Nevada had used Healthcare.gov as their individual health insurance marketplace until November 2019. They switched to a state based marketplace (SBM), the Nevada Health link. This choice was made because the federal marketplace is fairly expensive and since 12:01 PM EST January 20, 2017, federal messaging and navigation assistance through the marketplace channels have been actively working against enrollment. Insurers were charged a fairly high percentage of premium and not getting a lot of value. Across the state line, Covered California, the California marketplace, had aggressively invested in outreach and their efforts have led to higher enrollment across policy and premium shocks than states that used Healthcare.gov. Finally, if a state wants to do anything with a 1332 waiver that is more complex than a simple reinsurance program, a state based marketplace gives significant flexibility that can not be counted on from Healthcare.gov.
Nevada’s exchange is also cheaper than Healtcare.gov even after an emergency pandemic special enrollment period was added in on the fly.
SBM transition news – even with expenditures needed to update IT for an exceptional circumstance SEP in light of the COVID-19 pandemic, @NVHealthLink is still finding cost savings from running its own marketplace platform https://t.co/8ive2fZYfb pic.twitter.com/aHKJ7f9we8
— Rachel Schwab (@RachelE_Schwab) July 7, 2020
I want to focus on a narrow part of this tweet. The four year (2021-2024) savings are projected to be about $5 to $6 million dollars per year. Who benefits from those efficiencies?
It really depends!
If the percent of premium fee charged is reduced so that the SBM is a break-even exchange, then non-subsidized enrollees are the biggest winners as their premiums will decrease slightly. Subsidized enrollees who buy plans priced above benchmark will modestly benefit as the premium spreads will slightly shrink. The federal government will pay out less in premium tax credits. However subsidized enrollees who purchase plans priced below the benchmark will face higher net premiums. The dynamic enrollment calculation is fuzzy but if we are just doing simple elasticity estimates, there are plausible cases where total insured populations go down.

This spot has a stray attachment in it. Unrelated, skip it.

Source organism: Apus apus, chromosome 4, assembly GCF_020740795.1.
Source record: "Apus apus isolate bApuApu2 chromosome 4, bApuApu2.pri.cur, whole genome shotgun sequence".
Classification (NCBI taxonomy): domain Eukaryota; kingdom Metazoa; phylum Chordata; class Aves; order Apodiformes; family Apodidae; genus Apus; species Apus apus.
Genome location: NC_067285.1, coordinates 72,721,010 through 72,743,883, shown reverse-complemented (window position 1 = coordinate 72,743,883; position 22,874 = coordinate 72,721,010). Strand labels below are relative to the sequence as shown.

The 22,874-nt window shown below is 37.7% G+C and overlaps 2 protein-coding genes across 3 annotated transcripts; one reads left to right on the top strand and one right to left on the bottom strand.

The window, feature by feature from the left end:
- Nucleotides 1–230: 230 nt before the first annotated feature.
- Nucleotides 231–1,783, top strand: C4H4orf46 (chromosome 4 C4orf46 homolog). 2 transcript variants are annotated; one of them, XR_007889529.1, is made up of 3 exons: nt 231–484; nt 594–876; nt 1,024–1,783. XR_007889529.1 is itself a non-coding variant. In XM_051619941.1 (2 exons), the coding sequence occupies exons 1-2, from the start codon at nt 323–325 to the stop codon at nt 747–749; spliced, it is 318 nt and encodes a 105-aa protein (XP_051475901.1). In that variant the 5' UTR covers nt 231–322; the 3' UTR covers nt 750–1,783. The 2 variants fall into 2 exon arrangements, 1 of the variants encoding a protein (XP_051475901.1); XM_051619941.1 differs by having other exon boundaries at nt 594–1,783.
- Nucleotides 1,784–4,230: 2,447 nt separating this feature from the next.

Now if the SBM reinvests the savings into marketing and outreach to hard to reach and enroll groups, the dynamic gets a bit tougher. Premium levels would be flat on the first, static analysis. If we assume that marginal enrollees are, on average, healthier and cheaper, than average enrollees, premiums will go down slightly. I think that there are no facially plausible scenarios where total enrollment decreases and many where total enrollment increases slightly.
We can get more complicated. If premium charges to the exchange are held constant and the extra $5 to $6 million dollars are sent to the state to fund a reinsurance 1332 waiver, that benefits unsubsidized and subsidized buyers of above benchmark plans and slightly harms subsidized buyers of below benchmark plans. Most of the benefits are transfer payments to currently insured non-subsidized buyers.
If we want to hold the subsidized harmless, the state could use the surplus funds to make direct subsidy payments to non-subsidized buyers or target some funds towards incentivizing people to purchase higher quality plans. This would help non-subsidized and hold harmless the subsidized.
Nevada Health Link is highly likely to be an efficiency. However given the way that the ACA plumbing works, premium efficiencies have potentially very weird effects on different populations.